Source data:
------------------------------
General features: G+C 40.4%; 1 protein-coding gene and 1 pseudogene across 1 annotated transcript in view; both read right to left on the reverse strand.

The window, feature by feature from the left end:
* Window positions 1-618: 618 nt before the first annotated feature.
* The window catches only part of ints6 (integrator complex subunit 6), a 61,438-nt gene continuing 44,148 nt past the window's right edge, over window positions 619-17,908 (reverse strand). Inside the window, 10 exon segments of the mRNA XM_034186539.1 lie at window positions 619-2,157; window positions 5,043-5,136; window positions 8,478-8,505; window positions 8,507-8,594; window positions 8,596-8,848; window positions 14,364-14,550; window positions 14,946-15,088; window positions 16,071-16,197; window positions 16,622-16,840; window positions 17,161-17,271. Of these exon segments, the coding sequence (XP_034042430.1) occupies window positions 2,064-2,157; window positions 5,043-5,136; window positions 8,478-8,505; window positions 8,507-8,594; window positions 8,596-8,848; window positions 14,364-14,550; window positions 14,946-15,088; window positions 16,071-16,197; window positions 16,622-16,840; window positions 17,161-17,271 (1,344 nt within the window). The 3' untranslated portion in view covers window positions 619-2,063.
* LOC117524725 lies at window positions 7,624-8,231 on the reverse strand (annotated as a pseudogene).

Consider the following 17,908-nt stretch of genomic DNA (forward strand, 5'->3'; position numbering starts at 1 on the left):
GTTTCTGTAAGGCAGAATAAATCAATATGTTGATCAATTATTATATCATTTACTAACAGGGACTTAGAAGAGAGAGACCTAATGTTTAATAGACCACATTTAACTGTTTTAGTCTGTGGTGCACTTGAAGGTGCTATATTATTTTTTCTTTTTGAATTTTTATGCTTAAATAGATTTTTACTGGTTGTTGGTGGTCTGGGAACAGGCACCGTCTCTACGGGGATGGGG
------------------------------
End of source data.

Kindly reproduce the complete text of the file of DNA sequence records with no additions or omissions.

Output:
General features: G+C 40.4%; 1 protein-coding gene and 1 pseudogene across 1 annotated transcript in view; both read right to left on the reverse strand.

The window, feature by feature from the left end:
* Window positions 1-618: 618 nt before the first annotated feature.
* The window catches only part of ints6 (integrator complex subunit 6), a 61,438-nt gene continuing 44,148 nt past the window's right edge, over window positions 619-17,908 (reverse strand). Inside the window, 10 exon segments of the mRNA XM_034186539.1 lie at window positions 619-2,157; window positions 5,043-5,136; window positions 8,478-8,505; window positions 8,507-8,594; window positions 8,596-8,848; window positions 14,364-14,550; window positions 14,946-15,088; window positions 16,071-16,197; window positions 16,622-16,840; window positions 17,161-17,271. Of these exon segments, the coding sequence (XP_034042430.1) occupies window positions 2,064-2,157; window positions 5,043-5,136; window positions 8,478-8,505; window positions 8,507-8,594; window positions 8,596-8,848; window positions 14,364-14,550; window positions 14,946-15,088; window positions 16,071-16,197; window positions 16,622-16,840; window positions 17,161-17,271 (1,344 nt within the window). The 3' untranslated portion in view covers window positions 619-2,063.
* LOC117524725 lies at window positions 7,624-8,231 on the reverse strand (annotated as a pseudogene).

Consider the following 17,908-nt stretch of genomic DNA (forward strand, 5'->3'; position numbering starts at 1 on the left):
GTTTCTGTAAGGCAGAATAAATCAATATGTTGATCAATTATTATATCATTTACTAACAGGGACTTAGAAGAGAGAGACCTAATGTTTAATAGACCACATTTAACTGTTTTAGTCTGTGGTGCACTTGAAGGTGCTATATTATTTTTTCTTTTTGAATTTTTATGCTTAAATAGATTTTTACTGGTTGTTGGTGGTCTGGGAACAGGCACCGTCTCTACGGGGATGGGG